Months into hybrid work, there’s a productivity disconnect between leaders and employees.

Flexible work makes measuring performance more challenging for business leaders, who must also contend with confusing economic signals, including rising inflation, shrinking budgets, and a tight job market.

Research shows that 87 percent of employees feel that they’re productive at work, whether they’re in the office or at home. But only 12 percent of leaders say they have full confidence that their team is productive. “Leaders are saying, ‘I can’t see the work happening. I don’t know how to measure it. This is new territory, and I don’t like it. It feels like I’m lost in a dark cave,’” says Jared Spataro, Microsoft’s corporate vice president for Modern Work. But productivity signals across Microsoft 365, like the number of Teams meetings, continue to climb.

Spataro returns to the WorkLab podcast to share key insights from the company’s latest Work Trend Index report . This special report is based on findings from a survey of 20,000 people in 11 countries, trillions of Microsoft 365 productivity signals, LinkedIn labor trends, and Glint People Science insights.

He is the first guest for Season 3 of Microsoft’s WorkLab podcast, in which hosts Elise Hu and Tonya Mosley have conversations with economists, technologists, and researchers who explore data and insights into why and how work is changing.

Three big takeaways from this conversation:

  1. Business leaders are experiencing “productivity paranoia.” “There’s a sense amongst management that, ‘Wow, I don’t think we’re as productive as we used to be. We need to get people back so we can get back to the models that I understand and know how to run,” Spataro says. “What we’re going to have to do collectively is recognize that you can be successful in these new emerging patterns of work, you’re just going to have to create new types of visibility.”

  2. Employees and employers are out of step with each other on when and why to go into the workplace. Fully 73 percent of employees and 78 percent of business decision makers say that they need a better reason to go into the office than just company expectations. It's increasingly clear that people come in for each other. “We’ve all tried different things to get people back, but research shows that the number one thing that people say will bring them into the office are their colleagues,” Spataro says. “My team has team Tuesdays or team Thursdays where we’re encouraging people to come in, even when they normally wouldn’t. And one of the reasons that we cite is, hey, this is good for the team.”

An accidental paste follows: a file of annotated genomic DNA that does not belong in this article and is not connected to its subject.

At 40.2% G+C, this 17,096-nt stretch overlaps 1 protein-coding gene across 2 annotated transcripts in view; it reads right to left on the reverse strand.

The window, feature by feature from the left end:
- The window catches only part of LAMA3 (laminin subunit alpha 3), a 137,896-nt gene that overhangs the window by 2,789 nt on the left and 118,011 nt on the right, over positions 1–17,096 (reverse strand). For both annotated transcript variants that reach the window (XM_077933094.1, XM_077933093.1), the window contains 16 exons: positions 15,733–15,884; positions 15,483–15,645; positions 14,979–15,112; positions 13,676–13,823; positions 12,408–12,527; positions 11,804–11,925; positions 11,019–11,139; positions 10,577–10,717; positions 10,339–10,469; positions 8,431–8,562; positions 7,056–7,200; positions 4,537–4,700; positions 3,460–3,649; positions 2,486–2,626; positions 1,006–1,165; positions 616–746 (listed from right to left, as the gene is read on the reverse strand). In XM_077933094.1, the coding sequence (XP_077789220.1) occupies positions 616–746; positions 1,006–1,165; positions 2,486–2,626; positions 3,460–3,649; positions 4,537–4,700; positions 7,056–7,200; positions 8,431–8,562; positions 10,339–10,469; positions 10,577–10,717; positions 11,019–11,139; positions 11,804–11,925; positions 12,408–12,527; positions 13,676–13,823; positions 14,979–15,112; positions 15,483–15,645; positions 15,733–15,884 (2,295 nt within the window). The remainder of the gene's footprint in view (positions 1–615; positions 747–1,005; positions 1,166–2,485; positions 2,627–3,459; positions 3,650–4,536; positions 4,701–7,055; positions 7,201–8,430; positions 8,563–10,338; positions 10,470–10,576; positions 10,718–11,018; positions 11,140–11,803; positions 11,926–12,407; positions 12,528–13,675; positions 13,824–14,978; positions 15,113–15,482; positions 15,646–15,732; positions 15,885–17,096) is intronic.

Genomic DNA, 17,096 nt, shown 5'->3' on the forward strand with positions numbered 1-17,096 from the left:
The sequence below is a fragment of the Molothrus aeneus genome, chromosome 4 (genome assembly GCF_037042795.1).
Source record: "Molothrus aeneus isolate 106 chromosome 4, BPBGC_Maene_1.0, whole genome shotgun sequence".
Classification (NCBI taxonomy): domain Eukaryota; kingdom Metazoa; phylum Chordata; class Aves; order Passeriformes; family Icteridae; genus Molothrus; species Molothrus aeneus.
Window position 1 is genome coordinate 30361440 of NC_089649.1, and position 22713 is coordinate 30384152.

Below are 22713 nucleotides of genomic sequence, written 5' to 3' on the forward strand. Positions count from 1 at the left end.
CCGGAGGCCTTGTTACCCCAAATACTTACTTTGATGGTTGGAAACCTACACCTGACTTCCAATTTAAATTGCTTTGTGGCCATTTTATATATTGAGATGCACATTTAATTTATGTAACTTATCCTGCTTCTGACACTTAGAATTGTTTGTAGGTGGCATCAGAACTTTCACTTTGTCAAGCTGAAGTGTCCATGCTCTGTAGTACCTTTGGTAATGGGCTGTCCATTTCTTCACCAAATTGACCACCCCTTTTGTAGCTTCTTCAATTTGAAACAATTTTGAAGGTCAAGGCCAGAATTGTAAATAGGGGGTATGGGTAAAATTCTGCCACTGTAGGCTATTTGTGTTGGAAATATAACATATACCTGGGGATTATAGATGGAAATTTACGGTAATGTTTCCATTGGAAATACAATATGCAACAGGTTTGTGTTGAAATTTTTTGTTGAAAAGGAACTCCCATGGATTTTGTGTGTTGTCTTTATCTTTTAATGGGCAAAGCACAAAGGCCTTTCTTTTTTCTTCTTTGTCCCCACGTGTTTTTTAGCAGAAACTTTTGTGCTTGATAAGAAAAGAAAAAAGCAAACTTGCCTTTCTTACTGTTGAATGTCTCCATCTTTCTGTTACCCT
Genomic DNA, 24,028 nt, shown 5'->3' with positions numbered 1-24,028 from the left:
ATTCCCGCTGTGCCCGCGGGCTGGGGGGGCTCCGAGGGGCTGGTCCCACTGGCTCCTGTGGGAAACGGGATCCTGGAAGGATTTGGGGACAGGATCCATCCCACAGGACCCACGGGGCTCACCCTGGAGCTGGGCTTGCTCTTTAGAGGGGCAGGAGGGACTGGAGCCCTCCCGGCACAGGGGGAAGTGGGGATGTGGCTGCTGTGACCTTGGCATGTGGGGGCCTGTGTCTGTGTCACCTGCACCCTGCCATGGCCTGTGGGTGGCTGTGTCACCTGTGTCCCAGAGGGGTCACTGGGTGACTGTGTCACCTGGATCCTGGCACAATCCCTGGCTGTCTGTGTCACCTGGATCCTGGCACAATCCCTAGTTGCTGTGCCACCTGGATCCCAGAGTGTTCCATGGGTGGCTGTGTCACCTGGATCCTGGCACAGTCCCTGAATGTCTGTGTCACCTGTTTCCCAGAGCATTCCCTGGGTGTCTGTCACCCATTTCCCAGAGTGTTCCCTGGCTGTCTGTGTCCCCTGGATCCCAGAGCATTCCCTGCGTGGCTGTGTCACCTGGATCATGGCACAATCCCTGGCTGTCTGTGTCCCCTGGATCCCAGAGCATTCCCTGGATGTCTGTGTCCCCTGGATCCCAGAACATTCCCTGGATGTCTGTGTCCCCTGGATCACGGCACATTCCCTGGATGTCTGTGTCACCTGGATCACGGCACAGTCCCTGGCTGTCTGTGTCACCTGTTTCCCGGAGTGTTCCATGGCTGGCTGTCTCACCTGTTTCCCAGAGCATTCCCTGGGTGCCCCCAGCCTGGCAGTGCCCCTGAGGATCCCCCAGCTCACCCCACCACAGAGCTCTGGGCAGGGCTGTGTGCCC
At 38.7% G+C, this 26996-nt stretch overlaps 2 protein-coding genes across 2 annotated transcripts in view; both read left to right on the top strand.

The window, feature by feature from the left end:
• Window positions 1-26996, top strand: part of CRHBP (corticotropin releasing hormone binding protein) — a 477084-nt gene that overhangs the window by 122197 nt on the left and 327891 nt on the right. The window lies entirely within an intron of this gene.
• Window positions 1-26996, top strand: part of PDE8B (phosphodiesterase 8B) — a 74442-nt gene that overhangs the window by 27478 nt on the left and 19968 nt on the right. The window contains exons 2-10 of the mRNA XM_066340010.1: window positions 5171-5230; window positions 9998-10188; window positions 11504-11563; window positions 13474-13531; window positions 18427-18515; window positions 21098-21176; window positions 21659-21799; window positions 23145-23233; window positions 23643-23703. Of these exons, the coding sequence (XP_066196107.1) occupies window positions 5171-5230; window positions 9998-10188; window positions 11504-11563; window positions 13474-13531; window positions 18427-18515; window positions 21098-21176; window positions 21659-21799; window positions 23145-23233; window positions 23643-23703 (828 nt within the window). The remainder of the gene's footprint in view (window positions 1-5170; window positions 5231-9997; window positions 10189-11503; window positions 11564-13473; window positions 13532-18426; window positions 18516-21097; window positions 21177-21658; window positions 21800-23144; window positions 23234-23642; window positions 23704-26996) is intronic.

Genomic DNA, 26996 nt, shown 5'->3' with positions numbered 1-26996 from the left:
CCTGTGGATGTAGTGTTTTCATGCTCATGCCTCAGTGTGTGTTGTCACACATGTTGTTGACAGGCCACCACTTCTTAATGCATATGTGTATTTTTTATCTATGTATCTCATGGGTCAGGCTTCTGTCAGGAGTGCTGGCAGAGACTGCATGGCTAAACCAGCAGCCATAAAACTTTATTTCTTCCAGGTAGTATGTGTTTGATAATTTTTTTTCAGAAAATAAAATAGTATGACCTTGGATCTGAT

3. It’s increasingly clear that companies need to “re-recruit” their existing employees with more opportunities for learning and growth. Employees consider opportunities to learn and grow to be the number one driver of great work culture , a jump from 2019, when it was ranked number nine. But 55 percent of respondents say that the best way for them to build their skills is to change companies. Spataro notes, “We’re in a world of incredible volatility, and I read the data and it is employees saying, ‘Look, if I’m going to stick with you, you had better be helping me get the skills I need to insulate myself and the people I care about from that volatility. Help me every minute I’m on the job to gain additional value so that I’m going to stay employed.’ That’s what any smart employee is doing right now.”

WorkLab is a place for experts to share their insights and opinions. As students of the future of work, Microsoft values inputs from a diverse set of voices. That said, the opinions and findings of the experts we interview are their own and do not reflect Microsoft’s own research or opinions.

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Here’s a transcript of the Episode 1 conversation.

TONYA MOSLEY: This is WorkLab , the podcast from Microsoft. And I’m your host, Tonya Mosley. On WorkLab , we hear from leading thinkers on the future of work—economists, technologists, researchers. They all share surprising data and explore the trends transforming the way we work.

JARED SPATARO: It’s people. People who are motivated, people who are empowered with the right tools, and then people who move forward and work with others to create magic. That’s what work is. It is not an office. It is not an org chart. It’s not even a structure.